First of all, I find that when most people hear I like watching Bad Movies, and ask me why, I usually find they aren’t asking me "Why don’t you watch Great Movies instead? Wouldn’t that make more sense?". Indeed, in a lot of ways, it would. However, usually the people asking this question aren’t any more interested in watching "Great" films than they are "Bad" ones. Like most people, they will go to see, not Showgirls, or Demi Moore’s The Scarlet Letter, but neither do they go to see, say, Fargo, or the Red, White & Blue trilogy. What do they see? Independence Day. The Nutty Professor. Mission Impossible. In other words, normal movies. Well crafted, maybe, but not great.

So it seems that what they’re really asking is "Why do you watch such weird movies?". Why watch films from such an extreme end of the cinema Bell Curve, instead of normal movies, the ones "everybody" sees. Without even the fig leaf of saying that the films you like are "better" than the ones everybody else sees (and thus, implying that, on some level, you’re smarter than the average bear).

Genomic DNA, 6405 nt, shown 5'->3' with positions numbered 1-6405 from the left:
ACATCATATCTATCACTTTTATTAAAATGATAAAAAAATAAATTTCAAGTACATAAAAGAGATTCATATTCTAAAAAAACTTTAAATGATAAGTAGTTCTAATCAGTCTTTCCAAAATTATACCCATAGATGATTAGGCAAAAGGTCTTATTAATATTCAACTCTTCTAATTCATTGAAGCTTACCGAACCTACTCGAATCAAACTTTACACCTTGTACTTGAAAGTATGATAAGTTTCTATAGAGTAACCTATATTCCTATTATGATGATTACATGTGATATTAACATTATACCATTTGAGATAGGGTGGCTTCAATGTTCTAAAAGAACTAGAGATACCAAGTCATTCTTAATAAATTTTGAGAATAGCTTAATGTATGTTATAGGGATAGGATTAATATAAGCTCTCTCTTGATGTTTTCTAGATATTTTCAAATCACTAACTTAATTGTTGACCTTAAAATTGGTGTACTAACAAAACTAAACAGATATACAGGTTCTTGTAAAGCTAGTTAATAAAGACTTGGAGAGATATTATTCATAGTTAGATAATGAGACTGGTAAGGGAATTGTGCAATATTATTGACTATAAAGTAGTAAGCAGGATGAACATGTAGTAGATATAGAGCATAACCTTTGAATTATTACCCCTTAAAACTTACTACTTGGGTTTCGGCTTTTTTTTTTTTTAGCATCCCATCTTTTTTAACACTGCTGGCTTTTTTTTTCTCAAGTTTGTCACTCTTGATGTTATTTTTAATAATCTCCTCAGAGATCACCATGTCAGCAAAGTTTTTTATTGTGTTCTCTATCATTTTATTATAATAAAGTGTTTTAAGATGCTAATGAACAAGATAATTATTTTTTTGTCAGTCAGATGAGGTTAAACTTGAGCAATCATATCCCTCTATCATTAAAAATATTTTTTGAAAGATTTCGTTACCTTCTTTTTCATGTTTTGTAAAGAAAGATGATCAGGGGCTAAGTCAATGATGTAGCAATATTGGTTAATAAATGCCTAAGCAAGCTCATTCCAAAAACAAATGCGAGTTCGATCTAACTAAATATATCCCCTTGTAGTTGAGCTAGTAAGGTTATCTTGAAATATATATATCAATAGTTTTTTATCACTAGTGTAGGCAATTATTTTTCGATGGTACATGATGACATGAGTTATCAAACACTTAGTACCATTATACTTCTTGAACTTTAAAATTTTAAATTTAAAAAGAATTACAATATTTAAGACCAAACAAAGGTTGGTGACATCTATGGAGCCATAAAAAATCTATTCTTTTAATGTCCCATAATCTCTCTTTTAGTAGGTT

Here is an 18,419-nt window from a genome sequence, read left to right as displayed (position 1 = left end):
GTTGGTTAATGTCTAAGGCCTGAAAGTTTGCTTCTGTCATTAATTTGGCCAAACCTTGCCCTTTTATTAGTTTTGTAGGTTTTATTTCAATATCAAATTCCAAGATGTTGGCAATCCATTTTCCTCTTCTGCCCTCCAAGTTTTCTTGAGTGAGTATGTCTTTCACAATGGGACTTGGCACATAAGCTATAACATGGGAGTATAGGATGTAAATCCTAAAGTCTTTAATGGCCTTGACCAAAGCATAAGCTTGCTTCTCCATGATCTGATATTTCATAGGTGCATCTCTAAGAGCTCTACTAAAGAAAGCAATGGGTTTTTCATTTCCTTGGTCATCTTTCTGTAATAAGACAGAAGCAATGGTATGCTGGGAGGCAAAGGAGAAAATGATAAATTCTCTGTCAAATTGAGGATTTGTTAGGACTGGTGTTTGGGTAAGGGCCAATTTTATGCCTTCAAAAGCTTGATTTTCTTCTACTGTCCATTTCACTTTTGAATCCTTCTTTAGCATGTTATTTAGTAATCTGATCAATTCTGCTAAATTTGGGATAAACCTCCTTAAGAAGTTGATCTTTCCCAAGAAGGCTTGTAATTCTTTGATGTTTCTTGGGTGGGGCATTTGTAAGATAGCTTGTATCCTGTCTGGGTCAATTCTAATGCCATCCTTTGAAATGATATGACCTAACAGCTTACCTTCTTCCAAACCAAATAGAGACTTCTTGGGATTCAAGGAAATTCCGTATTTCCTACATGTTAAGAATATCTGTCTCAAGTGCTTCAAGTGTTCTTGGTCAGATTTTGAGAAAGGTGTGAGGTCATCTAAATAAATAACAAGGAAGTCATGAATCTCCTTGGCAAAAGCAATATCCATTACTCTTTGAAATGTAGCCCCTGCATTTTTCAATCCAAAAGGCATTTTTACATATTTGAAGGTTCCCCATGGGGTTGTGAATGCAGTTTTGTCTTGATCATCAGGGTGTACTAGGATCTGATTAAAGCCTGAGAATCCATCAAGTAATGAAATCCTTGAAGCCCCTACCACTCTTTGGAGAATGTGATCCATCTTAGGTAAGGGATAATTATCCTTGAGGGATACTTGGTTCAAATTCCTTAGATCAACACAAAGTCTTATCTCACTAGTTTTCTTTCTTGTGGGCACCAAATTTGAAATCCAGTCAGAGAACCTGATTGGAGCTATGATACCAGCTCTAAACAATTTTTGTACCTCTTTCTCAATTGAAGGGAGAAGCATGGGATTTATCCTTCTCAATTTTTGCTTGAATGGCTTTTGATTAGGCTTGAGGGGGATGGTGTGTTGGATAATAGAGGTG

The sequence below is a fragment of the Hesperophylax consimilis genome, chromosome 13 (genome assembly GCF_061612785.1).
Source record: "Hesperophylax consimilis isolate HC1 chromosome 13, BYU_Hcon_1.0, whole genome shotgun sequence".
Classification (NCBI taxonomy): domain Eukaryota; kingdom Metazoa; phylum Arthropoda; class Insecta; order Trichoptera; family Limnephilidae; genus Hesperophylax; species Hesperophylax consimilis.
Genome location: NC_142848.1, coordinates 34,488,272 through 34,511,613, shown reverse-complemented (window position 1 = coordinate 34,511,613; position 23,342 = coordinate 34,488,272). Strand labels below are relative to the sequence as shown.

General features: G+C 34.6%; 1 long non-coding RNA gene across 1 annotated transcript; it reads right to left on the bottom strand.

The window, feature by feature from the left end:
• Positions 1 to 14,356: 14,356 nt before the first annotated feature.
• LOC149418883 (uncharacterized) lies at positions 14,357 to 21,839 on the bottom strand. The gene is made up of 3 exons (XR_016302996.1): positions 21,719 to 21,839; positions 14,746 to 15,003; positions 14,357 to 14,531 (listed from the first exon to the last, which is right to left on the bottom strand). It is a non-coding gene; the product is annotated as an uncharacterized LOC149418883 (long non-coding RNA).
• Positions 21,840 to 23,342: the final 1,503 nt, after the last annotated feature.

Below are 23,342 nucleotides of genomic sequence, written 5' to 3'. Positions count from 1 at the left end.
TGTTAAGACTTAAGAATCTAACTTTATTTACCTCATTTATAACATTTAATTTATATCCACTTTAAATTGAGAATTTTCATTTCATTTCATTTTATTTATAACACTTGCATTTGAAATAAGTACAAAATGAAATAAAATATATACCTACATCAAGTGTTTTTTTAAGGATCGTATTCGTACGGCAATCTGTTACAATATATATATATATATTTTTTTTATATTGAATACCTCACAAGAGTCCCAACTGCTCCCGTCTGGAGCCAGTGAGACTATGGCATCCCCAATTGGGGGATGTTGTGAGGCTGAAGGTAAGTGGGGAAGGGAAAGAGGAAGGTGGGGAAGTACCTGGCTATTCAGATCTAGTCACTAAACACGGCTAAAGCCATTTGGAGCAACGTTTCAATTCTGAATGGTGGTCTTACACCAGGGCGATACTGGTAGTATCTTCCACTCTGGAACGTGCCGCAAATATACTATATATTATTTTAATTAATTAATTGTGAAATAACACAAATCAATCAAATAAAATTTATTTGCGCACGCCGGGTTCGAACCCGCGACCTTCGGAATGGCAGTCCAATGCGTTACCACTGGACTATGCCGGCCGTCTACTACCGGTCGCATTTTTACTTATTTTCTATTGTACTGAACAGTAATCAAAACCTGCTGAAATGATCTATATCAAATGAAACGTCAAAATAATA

I guess this is why I get more understanding from people who are interested in seeing only the best films, whether American independent films or foreign ones. Perhaps because they are interested in films on one extreme end of the Bell Curve, they have more understanding for those interested in the other end, than for people who like the comfortable middle.

Films at the extremes share a totality that movies in the middle don’t. A really great film, a Citizen Kane for an obvious example, can be watched endless times. You can focus on its greatness in many different areas (acting, scripting, direction, cinematography, etc.), and finally in the way that all these elements integrate. However, its opposite number, Plan Nine from Outer Space (by reputation the worst film ever, as Citizen Kane is the greatest), can be watched and appreciated on as many levels, only in the opposite direction. Both are perfect. It’s just that one is perfectly great, and the other perfectly awful.